By Louis J Auguste, MD - An Editorial From REFLETS MAGAZINE
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Visitors can have some decent fun and relaxation at the different seaside resorts in Haiti.
Amongst the members of the Haitian Diaspora, two distinct attitudes can be detected. In the first group, some of our compatriots, having left the motherland for whatever reason, political, economical or others, have severed all ties with their past and whatever may happen in the future, have no interest in returning even for a visit, let alone to live there or retire there. In the second group, we find those who have not given up on the fate of the country and continue to scour the media, traditional or internet-based, for any sign of improvement or deterioration in this tortured land that is ours. I belong in this second category and besides reading avidly every bit of news that come my way from the home front, I cannot help but querying every acquaintance, every friend, every relative returning from a visit to Haiti, about their personal impression, their personal observation. Lately, this unscientific poll always triggers the same response. “The country is moving forward. The airport is beautiful. The streets are much cleaner. The roads are repaved. The government buildings destroyed by the January 12, 2010 Earthquake are being replaced. In addition, the visitors can have some decent, fun and relaxation at the different seaside resorts of Abaka-Bay, Moulin-sur-Mer, Port-Morgan, Port-Salut, Cormier Plage, Labadie, and so on.”
However, when I speak to some actual residents of the island, I hear that the poverty is extreme. Life is too expensive. People go hungry and children cannot go to school, for lack of supplies or tuition money. Boat people keep arriving in the Bahamas and in Florida. Furthermore, certain political web sites, borrowing a page from the Republican Party in the US, cannot find one scintilla of good realized by the current Haitian government, preferring to focus on the moral character of the present leader, while promoting a group of politicians with checkered past who make it a habit of breaking the law, by any possible way.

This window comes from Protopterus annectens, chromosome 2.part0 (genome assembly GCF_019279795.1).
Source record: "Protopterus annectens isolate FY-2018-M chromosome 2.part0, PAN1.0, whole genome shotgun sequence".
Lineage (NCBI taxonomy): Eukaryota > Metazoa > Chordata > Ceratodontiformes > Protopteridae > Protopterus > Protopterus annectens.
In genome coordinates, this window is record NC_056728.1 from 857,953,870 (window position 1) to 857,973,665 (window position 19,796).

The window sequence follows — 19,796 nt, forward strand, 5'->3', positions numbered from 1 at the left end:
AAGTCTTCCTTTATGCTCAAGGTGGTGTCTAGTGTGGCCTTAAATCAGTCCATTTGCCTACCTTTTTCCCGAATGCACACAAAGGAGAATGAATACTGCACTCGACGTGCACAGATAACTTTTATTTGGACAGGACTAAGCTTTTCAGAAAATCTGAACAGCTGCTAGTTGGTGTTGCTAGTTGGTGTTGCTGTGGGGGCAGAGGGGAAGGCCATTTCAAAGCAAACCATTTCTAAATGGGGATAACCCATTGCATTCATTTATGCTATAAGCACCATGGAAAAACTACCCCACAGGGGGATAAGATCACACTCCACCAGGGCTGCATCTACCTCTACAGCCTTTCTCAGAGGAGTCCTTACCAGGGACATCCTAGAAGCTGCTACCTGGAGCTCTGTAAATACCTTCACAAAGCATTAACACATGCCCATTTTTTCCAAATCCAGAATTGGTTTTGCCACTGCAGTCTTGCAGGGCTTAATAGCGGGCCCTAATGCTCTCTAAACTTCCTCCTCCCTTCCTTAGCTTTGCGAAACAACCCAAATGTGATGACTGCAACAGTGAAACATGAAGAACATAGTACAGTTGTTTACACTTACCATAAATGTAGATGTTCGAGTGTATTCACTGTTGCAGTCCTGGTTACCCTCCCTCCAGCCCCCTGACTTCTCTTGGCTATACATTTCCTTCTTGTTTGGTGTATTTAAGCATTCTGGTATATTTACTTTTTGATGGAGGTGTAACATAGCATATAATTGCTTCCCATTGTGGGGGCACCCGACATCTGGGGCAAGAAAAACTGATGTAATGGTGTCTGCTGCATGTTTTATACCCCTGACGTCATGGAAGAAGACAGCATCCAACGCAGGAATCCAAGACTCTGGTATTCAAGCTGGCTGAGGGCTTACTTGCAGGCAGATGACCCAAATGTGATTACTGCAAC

Faced with these contradictory reports, one cannot help but get confused: Are we or are we not making progress? Are Haitians better off in 2014? Thus, I decided to do my own research and look through the publications of the IMF, the World Bank, the CIA and other international organisms for irrefutable statistics, tangible proofs of amelioration or deterioration of the condition of our brothers and sisters.
The numbers were far from great. In 2011, 80 % of Haitians lived below the poverty line, as compared to 25 % in Dominican Republic and 11% in the United States. Only 65% of the Haitian population have access to improved water sources, while the regional average in the Caribbean is 96%. The life expectancy of a Haitian is 62 years, while a Dominican on an average lives 73 years and a US citizen 79 years. It seems therefore that it would be justified to be pessimistic about our state of affairs. However, such view would ignore the fact that on January 12, 2010, a devastating earthquake measuring 7.2 on the Richter scale destroyed Port-au-Prince and its surrounding localities. Since 80% of the Haitian economy at that time was based in Port-au-Prince, this resulted in an overnight 50% drop in our GNP. Schools were destroyed. Hospitals were destroyed. That year, instead of growing, our economy shrunk by 5.5%. To make matters worse, later that year, the Nepalese contingent of the MINUSTAH brought Cholera to a country, whose medical infrastructure was more than precarious, imposing further strain on our meager resources. To finish it up, Hurricane Sandy caused severe damages to the agricultural crops all across Haiti’s Southern Peninsula.